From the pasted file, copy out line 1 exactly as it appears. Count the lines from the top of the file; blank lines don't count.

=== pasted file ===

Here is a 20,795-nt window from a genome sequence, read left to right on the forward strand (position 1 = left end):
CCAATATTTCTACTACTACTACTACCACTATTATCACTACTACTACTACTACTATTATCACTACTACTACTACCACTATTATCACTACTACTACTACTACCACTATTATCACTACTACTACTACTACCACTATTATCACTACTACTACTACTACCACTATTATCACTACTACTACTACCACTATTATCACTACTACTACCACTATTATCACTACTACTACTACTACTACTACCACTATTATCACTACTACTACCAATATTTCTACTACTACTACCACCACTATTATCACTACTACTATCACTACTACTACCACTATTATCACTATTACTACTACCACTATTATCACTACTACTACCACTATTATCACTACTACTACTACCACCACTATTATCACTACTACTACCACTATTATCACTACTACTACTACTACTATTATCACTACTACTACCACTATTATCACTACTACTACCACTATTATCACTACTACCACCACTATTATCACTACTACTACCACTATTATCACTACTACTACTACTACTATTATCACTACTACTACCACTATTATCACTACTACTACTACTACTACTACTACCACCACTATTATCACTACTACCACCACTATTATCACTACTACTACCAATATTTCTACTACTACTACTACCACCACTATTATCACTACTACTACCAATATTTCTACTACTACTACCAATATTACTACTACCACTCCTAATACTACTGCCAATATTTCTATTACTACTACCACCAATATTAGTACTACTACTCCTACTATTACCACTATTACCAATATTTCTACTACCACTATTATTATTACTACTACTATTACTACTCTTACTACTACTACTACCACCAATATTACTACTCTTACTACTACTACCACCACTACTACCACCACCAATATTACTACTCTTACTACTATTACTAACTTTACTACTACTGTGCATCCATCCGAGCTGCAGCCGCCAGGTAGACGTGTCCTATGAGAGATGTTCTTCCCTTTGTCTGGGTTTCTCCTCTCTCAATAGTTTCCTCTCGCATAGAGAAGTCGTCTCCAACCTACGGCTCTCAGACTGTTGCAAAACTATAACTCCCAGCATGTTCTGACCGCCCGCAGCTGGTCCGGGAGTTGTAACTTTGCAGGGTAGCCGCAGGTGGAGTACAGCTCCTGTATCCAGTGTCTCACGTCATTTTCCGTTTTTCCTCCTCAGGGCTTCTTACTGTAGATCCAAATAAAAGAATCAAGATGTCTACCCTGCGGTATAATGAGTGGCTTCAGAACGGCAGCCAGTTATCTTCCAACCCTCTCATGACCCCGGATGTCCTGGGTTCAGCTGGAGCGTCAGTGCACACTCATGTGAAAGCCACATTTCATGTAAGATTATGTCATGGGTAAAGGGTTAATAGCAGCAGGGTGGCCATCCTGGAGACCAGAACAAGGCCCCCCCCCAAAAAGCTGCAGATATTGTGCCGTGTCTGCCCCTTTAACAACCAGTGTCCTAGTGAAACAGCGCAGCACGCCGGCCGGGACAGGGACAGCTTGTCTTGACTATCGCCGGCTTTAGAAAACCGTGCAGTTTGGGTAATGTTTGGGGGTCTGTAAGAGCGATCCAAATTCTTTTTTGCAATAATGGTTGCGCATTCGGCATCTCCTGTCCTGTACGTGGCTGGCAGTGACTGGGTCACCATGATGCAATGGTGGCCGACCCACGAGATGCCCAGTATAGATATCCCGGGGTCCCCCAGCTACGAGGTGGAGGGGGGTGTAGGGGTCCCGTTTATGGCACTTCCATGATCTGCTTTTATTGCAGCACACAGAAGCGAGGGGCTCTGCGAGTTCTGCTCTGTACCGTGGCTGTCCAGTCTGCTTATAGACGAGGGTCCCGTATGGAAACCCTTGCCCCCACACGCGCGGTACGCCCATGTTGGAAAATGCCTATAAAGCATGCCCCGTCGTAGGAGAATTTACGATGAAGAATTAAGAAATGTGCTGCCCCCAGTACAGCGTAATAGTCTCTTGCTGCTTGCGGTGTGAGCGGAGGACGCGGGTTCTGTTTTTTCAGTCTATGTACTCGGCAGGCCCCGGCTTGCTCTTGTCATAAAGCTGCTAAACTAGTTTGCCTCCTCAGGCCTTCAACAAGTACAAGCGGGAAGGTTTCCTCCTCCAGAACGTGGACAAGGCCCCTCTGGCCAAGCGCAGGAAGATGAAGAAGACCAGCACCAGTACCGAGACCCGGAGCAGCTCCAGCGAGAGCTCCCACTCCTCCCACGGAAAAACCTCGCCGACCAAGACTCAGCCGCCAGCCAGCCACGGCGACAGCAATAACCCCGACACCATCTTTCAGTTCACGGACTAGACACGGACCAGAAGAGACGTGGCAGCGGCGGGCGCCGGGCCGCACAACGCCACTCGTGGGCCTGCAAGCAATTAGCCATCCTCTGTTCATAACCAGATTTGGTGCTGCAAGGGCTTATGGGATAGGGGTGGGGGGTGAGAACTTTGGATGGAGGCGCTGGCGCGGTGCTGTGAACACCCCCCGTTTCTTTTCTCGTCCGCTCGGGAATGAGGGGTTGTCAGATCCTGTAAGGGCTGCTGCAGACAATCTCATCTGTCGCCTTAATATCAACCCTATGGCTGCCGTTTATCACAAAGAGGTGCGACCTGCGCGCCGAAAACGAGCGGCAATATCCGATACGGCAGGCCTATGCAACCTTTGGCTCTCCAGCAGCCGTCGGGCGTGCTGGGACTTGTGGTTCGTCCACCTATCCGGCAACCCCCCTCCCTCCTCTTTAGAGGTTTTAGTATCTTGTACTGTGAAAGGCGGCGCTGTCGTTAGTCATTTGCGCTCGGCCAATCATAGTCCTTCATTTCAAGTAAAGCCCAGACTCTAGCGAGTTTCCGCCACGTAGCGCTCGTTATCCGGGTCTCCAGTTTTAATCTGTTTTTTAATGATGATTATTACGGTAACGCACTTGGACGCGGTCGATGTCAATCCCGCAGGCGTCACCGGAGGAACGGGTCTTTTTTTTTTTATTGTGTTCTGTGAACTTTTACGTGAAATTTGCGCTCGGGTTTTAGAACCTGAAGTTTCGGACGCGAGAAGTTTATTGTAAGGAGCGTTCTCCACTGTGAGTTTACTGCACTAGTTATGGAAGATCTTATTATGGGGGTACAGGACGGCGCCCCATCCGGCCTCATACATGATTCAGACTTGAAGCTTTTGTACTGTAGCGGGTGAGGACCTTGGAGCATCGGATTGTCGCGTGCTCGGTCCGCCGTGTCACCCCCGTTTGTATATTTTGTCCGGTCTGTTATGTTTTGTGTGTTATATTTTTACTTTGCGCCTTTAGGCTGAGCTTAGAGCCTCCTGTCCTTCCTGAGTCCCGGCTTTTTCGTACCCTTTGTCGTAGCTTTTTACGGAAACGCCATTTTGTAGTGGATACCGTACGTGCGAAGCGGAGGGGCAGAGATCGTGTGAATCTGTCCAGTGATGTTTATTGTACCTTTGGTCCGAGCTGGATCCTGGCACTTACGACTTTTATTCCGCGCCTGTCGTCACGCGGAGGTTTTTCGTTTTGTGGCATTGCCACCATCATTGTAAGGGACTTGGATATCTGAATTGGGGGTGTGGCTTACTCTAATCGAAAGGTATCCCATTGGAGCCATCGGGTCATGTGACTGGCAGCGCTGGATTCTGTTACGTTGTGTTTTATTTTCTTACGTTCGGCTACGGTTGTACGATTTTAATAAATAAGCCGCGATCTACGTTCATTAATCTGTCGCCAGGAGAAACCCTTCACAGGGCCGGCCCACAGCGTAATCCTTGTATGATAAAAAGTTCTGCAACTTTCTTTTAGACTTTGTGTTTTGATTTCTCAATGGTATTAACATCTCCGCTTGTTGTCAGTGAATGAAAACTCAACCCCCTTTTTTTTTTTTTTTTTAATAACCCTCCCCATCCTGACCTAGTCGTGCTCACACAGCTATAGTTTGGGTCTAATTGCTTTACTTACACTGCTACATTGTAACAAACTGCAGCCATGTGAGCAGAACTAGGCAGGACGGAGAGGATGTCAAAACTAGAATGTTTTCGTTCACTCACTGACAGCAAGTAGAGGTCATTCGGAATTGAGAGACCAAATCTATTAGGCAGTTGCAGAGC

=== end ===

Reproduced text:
Here is a 20,795-nt window from a genome sequence, read left to right on the forward strand (position 1 = left end):